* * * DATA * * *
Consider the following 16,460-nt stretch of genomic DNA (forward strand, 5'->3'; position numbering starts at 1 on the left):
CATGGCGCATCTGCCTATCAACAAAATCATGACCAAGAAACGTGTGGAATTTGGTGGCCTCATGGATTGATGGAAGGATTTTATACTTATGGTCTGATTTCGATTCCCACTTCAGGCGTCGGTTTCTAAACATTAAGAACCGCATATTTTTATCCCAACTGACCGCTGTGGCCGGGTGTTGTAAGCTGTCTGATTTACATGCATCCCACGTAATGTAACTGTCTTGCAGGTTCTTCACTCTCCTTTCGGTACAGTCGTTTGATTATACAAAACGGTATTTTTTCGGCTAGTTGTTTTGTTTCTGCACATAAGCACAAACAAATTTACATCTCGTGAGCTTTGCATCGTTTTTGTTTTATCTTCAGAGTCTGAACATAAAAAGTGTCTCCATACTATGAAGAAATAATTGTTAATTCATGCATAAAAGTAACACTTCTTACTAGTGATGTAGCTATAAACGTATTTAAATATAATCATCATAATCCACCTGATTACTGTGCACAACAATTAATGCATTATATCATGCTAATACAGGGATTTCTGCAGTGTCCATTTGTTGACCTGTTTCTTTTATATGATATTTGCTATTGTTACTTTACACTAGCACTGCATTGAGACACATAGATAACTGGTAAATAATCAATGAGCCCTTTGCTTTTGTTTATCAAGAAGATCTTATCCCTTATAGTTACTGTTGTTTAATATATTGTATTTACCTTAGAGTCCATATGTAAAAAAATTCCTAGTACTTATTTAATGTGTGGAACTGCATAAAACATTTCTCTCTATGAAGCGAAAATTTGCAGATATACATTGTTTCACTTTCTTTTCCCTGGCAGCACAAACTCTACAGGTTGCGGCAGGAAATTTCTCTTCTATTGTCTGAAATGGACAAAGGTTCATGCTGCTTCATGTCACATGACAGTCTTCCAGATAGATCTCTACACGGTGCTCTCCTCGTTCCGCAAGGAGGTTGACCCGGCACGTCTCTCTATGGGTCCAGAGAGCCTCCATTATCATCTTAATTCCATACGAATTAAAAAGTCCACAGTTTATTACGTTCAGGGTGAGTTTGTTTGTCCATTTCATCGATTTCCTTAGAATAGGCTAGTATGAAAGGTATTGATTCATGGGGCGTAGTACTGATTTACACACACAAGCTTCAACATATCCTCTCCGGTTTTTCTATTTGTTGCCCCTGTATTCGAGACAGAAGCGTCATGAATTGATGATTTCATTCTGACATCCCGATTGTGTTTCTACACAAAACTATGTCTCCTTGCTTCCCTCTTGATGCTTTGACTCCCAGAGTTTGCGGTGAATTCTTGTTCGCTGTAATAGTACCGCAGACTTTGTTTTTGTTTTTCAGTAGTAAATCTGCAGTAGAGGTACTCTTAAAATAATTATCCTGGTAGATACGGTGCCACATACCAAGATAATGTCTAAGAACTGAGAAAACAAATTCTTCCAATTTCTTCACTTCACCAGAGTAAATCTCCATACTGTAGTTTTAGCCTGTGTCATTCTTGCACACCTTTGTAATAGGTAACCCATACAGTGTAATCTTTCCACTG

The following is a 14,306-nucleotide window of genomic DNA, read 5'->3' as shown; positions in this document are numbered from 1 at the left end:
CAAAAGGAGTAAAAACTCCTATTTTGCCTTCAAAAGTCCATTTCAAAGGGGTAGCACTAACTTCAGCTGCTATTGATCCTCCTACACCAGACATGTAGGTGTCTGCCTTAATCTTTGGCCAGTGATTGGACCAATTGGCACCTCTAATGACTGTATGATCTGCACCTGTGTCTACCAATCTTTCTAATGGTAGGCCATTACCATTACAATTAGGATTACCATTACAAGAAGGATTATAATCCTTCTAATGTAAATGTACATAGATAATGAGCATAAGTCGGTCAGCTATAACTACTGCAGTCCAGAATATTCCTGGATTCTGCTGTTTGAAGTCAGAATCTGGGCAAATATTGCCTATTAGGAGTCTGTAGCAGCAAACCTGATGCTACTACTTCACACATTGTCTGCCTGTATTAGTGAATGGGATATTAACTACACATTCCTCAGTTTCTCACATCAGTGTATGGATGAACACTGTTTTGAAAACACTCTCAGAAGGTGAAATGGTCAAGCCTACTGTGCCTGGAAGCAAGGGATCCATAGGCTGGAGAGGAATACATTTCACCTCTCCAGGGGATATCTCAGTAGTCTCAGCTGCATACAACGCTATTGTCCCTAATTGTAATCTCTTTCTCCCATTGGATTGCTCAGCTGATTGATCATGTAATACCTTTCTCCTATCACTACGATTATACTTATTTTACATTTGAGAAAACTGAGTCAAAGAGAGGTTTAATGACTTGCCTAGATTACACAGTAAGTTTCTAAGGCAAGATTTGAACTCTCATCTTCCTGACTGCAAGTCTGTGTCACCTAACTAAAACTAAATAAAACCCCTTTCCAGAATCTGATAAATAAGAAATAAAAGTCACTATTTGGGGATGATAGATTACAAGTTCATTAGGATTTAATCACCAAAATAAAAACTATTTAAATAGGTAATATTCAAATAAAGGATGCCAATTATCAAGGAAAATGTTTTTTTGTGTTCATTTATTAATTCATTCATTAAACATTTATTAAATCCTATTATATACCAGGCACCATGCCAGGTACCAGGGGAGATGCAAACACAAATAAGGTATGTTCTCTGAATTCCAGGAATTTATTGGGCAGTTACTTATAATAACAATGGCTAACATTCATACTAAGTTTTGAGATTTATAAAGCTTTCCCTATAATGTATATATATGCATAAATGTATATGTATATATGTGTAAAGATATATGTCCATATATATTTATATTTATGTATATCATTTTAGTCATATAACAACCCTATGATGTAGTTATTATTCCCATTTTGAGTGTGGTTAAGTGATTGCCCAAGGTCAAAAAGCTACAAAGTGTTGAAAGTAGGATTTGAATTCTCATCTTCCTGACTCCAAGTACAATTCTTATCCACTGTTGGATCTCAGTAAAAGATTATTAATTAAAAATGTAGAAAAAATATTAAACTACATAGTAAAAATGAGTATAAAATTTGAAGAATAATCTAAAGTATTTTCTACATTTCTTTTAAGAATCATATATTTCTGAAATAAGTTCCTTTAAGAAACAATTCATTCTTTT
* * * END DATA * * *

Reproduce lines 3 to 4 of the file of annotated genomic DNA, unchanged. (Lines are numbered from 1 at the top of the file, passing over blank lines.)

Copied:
The following is a 14,306-nucleotide window of genomic DNA, read 5'->3' as shown; positions in this document are numbered from 1 at the left end:
CAAAAGGAGTAAAAACTCCTATTTTGCCTTCAAAAGTCCATTTCAAAGGGGTAGCACTAACTTCAGCTGCTATTGATCCTCCTACACCAGACATGTAGGTGTCTGCCTTAATCTTTGGCCAGTGATTGGACCAATTGGCACCTCTAATGACTGTATGATCTGCACCTGTGTCTACCAATCTTTCTAATGGTAGGCCATTACCATTACAATTAGGATTACCATTACAAGAAGGATTATAATCCTTCTAATGTAAATGTACATAGATAATGAGCATAAGTCGGTCAGCTATAACTACTGCAGTCCAGAATATTCCTGGATTCTGCTGTTTGAAGTCAGAATCTGGGCAAATATTGCCTATTAGGAGTCTGTAGCAGCAAACCTGATGCTACTACTTCACACATTGTCTGCCTGTATTAGTGAATGGGATATTAACTACACATTCCTCAGTTTCTCACATCAGTGTATGGATGAACACTGTTTTGAAAACACTCTCAGAAGGTGAAATGGTCAAGCCTACTGTGCCTGGAAGCAAGGGATCCATAGGCTGGAGAGGAATACATTTCACCTCTCCAGGGGATATCTCAGTAGTCTCAGCTGCATACAACGCTATTGTCCCTAATTGTAATCTCTTTCTCCCATTGGATTGCTCAGCTGATTGATCATGTAATACCTTTCTCCTATCACTACGATTATACTTATTTTACATTTGAGAAAACTGAGTCAAAGAGAGGTTTAATGACTTGCCTAGATTACACAGTAAGTTTCTAAGGCAAGATTTGAACTCTCATCTTCCTGACTGCAAGTCTGTGTCACCTAACTAAAACTAAATAAAACCCCTTTCCAGAATCTGATAAATAAGAAATAAAAGTCACTATTTGGGGATGATAGATTACAAGTTCATTAGGATTTAATCACCAAAATAAAAACTATTTAAATAGGTAATATTCAAATAAAGGATGCCAATTATCAAGGAAAATGTTTTTTTGTGTTCATTTATTAATTCATTCATTAAACATTTATTAAATCCTATTATATACCAGGCACCATGCCAGGTACCAGGGGAGATGCAAACACAAATAAGGTATGTTCTCTGAATTCCAGGAATTTATTGGGCAGTTACTTATAATAACAATGGCTAACATTCATACTAAGTTTTGAGATTTATAAAGCTTTCCCTATAATGTATATATATGCATAAATGTATATGTATATATGTGTAAAGATATATGTCCATATATATTTATATTTATGTATATCATTTTAGTCATATAACAACCCTATGATGTAGTTATTATTCCCATTTTGAGTGTGGTTAAGTGATTGCCCAAGGTCAAAAAGCTACAAAGTGTTGAAAGTAGGATTTGAATTCTCATCTTCCTGACTCCAAGTACAATTCTTATCCACTGTTGGATCTCAGTAAAAGATTATTAATTAAAAATGTAGAAAAAATATTAAACTACATAGTAAAAATGAGTATAAAATTTGAAGAATAATCTAAAGTATTTTCTACATTTCTTTTAAGAATCATATATTTCTGAAATAAGTTCCTTTAAGAAACAATTCATTCTTTT